In some states, the im­pact of Med­i­caid ex­pan­sion has been harder to see in hos­pi­tal earn­ings re­ports. In Ver­mont, for in­stance, Med­i­caid eli­gi­bil­ity for child­less adults al­ready started at 150% of the fed­eral poverty line. But other ex­pan­sion states such as Ken­tucky, West Vir­ginia and Arkansas pre­vi­ously had much less gen­er­ous Med­i­caid pro­grams. In those states, the fi­nan­cial ben­e­fit to hos­pi­tals of Med­i­caid ex­pan­sion has been siz­able and swift.

For ex­am­ple, in Michi­gan, which ex­panded Med­i­caid through its Healthy Michi­gan pro­gram start­ing April 1, Tenet’s unin­sured and char­ity ad­mis­sions de­clined 85% and Med­i­caid vol­ume in­creased 26%. “That’s a very pro­nounced and im­me­di­ate ef­fect,” Fet­ter said. Tenet had en­tered Michi­gan through its 2013 ac­qui­si­tion of Van­guard Health Ser­vices and has five hos­pi­tals in the Detroit metro re­gion.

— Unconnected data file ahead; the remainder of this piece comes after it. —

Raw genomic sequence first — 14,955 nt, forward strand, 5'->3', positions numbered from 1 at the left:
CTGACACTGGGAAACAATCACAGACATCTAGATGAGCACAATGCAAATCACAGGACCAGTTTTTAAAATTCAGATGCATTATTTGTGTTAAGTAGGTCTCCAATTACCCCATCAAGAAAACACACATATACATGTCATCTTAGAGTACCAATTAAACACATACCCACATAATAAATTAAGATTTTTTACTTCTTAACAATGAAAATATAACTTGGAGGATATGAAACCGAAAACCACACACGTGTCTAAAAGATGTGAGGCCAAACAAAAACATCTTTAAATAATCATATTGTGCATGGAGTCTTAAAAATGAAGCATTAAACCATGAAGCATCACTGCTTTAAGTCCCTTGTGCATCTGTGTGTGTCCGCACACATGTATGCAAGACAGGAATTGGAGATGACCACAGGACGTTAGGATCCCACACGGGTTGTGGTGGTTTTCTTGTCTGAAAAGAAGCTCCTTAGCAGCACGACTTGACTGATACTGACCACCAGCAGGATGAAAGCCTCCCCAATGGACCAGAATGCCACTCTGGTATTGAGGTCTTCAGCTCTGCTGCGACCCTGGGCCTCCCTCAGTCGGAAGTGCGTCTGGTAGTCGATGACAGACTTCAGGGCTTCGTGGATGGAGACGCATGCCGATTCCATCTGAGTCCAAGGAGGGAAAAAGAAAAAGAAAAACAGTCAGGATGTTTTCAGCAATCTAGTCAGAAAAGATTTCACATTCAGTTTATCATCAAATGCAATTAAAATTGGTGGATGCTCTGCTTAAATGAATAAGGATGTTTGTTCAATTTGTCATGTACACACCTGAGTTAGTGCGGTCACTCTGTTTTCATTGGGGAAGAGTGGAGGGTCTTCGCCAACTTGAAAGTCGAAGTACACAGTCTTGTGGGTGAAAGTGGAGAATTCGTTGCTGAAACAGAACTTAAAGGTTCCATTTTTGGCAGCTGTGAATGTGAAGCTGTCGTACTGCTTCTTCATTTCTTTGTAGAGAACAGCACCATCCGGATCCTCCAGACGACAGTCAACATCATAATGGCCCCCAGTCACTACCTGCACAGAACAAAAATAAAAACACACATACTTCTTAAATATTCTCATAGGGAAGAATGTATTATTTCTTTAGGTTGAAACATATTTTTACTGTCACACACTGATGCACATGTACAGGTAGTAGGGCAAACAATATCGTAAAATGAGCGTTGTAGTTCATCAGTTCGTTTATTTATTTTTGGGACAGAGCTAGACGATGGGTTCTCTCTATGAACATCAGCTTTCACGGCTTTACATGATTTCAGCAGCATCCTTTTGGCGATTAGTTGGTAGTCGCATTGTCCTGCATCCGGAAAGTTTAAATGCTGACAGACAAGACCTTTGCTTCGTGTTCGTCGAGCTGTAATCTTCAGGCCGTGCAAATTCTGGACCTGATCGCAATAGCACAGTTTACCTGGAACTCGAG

Healthy Michi­gan has been en­rolling in­di­vid­u­als at a rapid clip and has ex­ceeded ex­pec­ta­tions. Wayne County— which in­cludes the Detroit metro re­gion where many of the state’s largest health sys­tems are lo­cated—saw 28% of the new en­rollees even though it ac­counts for only 17% of the state’s pop­u­la­tion, said Josh Fang­meier, a health pol­icy an­a­lyst at the Univer­sity of Michi­gan Cen­ter for Health­care Re­search and Trans­for­ma­tion.